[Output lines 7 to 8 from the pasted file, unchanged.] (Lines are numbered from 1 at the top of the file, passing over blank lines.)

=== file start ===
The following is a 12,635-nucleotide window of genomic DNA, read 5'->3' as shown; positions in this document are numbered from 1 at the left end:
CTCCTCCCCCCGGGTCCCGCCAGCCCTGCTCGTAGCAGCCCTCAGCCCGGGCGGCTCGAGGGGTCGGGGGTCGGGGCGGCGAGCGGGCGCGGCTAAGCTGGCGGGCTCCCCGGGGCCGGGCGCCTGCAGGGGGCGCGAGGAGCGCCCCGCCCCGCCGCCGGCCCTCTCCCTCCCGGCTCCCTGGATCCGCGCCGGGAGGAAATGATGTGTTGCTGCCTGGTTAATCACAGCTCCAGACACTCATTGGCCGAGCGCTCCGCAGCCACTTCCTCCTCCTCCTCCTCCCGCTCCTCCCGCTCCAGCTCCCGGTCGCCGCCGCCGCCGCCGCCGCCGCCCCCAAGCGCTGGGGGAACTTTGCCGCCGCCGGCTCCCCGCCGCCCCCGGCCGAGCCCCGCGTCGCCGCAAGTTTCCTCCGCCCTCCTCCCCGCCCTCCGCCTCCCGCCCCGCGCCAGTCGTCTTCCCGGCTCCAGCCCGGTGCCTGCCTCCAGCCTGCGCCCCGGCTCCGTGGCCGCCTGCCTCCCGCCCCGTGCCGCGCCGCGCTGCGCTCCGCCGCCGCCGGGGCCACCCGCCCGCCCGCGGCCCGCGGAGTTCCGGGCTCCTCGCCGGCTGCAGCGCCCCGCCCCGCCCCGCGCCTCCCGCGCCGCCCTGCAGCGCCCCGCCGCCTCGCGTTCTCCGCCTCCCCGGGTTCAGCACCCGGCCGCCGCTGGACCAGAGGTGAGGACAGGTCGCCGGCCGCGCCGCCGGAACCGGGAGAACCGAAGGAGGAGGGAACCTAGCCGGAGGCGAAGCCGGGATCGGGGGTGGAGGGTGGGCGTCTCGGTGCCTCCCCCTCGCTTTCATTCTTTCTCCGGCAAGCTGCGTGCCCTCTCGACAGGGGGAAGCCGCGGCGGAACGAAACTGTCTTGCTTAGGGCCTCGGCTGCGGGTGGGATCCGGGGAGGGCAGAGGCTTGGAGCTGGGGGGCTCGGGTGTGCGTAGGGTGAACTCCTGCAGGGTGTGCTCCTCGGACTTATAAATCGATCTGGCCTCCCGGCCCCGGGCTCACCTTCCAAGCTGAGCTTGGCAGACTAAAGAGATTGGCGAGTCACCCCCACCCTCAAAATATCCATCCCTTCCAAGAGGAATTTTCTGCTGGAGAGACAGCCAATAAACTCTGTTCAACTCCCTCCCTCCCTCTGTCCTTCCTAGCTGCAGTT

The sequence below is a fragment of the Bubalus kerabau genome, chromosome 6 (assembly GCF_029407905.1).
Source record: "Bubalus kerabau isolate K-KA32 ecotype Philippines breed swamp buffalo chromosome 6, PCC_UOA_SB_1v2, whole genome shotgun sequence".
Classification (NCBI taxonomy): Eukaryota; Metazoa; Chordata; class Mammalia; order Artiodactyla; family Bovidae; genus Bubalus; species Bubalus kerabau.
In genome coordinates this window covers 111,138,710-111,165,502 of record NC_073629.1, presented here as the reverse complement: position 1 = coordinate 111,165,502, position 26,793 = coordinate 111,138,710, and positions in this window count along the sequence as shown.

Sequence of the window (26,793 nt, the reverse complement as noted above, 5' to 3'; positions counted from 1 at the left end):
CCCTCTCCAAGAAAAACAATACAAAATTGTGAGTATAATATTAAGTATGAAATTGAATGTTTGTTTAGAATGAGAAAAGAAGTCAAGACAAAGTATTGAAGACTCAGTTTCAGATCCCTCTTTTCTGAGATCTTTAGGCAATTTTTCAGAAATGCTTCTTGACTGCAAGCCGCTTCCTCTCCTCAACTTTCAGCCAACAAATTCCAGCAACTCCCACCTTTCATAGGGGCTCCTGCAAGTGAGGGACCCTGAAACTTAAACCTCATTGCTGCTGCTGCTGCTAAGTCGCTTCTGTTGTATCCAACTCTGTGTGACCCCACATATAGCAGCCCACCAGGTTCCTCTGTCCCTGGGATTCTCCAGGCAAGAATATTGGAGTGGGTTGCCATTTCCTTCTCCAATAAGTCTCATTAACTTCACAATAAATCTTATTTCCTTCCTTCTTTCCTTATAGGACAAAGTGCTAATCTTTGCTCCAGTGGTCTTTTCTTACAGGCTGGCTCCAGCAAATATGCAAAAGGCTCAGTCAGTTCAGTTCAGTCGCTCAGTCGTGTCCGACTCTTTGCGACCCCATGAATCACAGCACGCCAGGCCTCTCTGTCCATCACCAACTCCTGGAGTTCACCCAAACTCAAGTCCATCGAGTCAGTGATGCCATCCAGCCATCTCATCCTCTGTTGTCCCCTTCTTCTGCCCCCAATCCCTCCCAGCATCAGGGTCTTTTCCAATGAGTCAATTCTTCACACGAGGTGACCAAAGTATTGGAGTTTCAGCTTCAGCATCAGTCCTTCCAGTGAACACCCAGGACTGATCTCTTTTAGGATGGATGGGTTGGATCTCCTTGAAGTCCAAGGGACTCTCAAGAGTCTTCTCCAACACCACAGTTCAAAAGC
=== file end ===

Sequence of the window (26,793 nt, the reverse complement as noted above, 5' to 3'; positions counted from 1 at the left end):
CCCTCTCCAAGAAAAACAATACAAAATTGTGAGTATAATATTAAGTATGAAATTGAATGTTTGTTTAGAATGAGAAAAGAAGTCAAGACAAAGTATTGAAGACTCAGTTTCAGATCCCTCTTTTCTGAGATCTTTAGGCAATTTTTCAGAAATGCTTCTTGACTGCAAGCCGCTTCCTCTCCTCAACTTTCAGCCAACAAATTCCAGCAACTCCCACCTTTCATAGGGGCTCCTGCAAGTGAGGGACCCTGAAACTTAAACCTCATTGCTGCTGCTGCTGCTAAGTCGCTTCTGTTGTATCCAACTCTGTGTGACCCCACATATAGCAGCCCACCAGGTTCCTCTGTCCCTGGGATTCTCCAGGCAAGAATATTGGAGTGGGTTGCCATTTCCTTCTCCAATAAGTCTCATTAACTTCACAATAAATCTTATTTCCTTCCTTCTTTCCTTATAGGACAAAGTGCTAATCTTTGCTCCAGTGGTCTTTTCTTACAGGCTGGCTCCAGCAAATATGCAAAAGGCTCAGTCAGTTCAGTTCAGTCGCTCAGTCGTGTCCGACTCTTTGCGACCCCATGAATCACAGCACGCCAGGCCTCTCTGTCCATCACCAACTCCTGGAGTTCACCCAAACTCAAGTCCATCGAGTCAGTGATGCCATCCAGCCATCTCATCCTCTGTTGTCCCCTTCTTCTGCCCCCAATCCCTCCCAGCATCAGGGTCTTTTCCAATGAGTCAATTCTTCACACGAGGTGACCAAAGTATTGGAGTTTCAGCTTCAGCATCAGTCCTTCCAGTGAACACCCAGGACTGATCTCTTTTAGGATGGATGGGTTGGATCTCCTTGAAGTCCAAGGGACTCTCAAGAGTCTTCTCCAACACCACAGTTCAAAAGC